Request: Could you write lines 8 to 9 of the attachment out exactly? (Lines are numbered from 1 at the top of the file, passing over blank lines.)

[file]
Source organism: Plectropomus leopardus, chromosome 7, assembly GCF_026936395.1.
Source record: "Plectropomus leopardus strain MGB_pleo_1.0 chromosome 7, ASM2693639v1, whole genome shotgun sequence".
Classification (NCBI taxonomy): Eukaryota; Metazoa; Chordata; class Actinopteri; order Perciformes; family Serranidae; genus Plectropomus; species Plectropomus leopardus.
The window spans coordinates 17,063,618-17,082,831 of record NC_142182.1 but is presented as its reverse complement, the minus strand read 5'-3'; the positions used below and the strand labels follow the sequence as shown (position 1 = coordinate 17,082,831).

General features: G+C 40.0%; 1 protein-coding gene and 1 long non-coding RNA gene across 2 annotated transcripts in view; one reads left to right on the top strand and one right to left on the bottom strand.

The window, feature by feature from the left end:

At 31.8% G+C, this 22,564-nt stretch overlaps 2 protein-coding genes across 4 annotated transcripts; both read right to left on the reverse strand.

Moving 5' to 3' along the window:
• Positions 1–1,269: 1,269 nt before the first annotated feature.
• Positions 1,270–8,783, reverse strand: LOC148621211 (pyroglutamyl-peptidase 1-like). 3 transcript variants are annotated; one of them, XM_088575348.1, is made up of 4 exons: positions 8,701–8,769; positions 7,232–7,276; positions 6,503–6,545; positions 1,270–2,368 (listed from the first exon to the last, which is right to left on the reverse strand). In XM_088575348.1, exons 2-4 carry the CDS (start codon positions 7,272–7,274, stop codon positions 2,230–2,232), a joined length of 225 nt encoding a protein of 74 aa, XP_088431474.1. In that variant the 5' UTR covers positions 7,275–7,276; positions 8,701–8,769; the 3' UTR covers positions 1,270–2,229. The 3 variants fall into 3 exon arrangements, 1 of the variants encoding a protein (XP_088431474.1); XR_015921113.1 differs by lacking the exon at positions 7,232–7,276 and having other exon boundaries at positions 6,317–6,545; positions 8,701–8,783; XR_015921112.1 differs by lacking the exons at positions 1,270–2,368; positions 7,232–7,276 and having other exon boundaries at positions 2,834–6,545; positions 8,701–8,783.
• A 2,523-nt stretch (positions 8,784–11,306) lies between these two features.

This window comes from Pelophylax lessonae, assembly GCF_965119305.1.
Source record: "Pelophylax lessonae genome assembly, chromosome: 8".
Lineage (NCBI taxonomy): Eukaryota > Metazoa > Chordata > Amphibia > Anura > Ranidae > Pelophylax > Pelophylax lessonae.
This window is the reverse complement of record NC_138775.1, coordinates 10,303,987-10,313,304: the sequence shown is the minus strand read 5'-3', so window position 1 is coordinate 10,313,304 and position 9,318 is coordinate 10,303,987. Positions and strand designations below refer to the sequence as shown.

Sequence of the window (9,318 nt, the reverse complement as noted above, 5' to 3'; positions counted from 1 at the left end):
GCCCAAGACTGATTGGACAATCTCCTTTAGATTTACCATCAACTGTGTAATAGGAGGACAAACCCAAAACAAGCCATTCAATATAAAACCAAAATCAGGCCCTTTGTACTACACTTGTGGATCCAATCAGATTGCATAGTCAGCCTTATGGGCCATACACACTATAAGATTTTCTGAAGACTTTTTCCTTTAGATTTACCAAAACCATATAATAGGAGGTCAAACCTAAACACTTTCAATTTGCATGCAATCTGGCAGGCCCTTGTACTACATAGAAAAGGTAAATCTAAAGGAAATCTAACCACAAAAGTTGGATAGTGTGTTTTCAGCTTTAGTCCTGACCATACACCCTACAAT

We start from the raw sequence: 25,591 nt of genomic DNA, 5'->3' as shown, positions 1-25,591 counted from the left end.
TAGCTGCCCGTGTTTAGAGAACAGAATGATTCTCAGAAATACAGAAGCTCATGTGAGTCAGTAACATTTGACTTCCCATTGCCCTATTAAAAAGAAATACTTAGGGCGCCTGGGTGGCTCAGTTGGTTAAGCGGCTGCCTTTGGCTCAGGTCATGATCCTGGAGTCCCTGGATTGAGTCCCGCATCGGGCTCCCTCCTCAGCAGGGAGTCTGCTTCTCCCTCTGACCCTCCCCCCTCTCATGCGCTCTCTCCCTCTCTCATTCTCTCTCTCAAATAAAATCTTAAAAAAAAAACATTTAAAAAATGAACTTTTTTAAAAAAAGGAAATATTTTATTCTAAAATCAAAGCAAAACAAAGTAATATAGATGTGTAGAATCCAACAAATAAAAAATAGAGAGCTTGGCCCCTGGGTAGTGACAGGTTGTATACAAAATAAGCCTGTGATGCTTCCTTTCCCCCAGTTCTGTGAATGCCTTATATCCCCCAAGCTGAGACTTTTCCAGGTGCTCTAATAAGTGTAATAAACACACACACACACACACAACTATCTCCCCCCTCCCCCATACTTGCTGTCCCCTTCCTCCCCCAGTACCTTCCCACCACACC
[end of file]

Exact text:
Moving 5' to 3' along the window:
• Positions 1–1,269: 1,269 nt before the first annotated feature.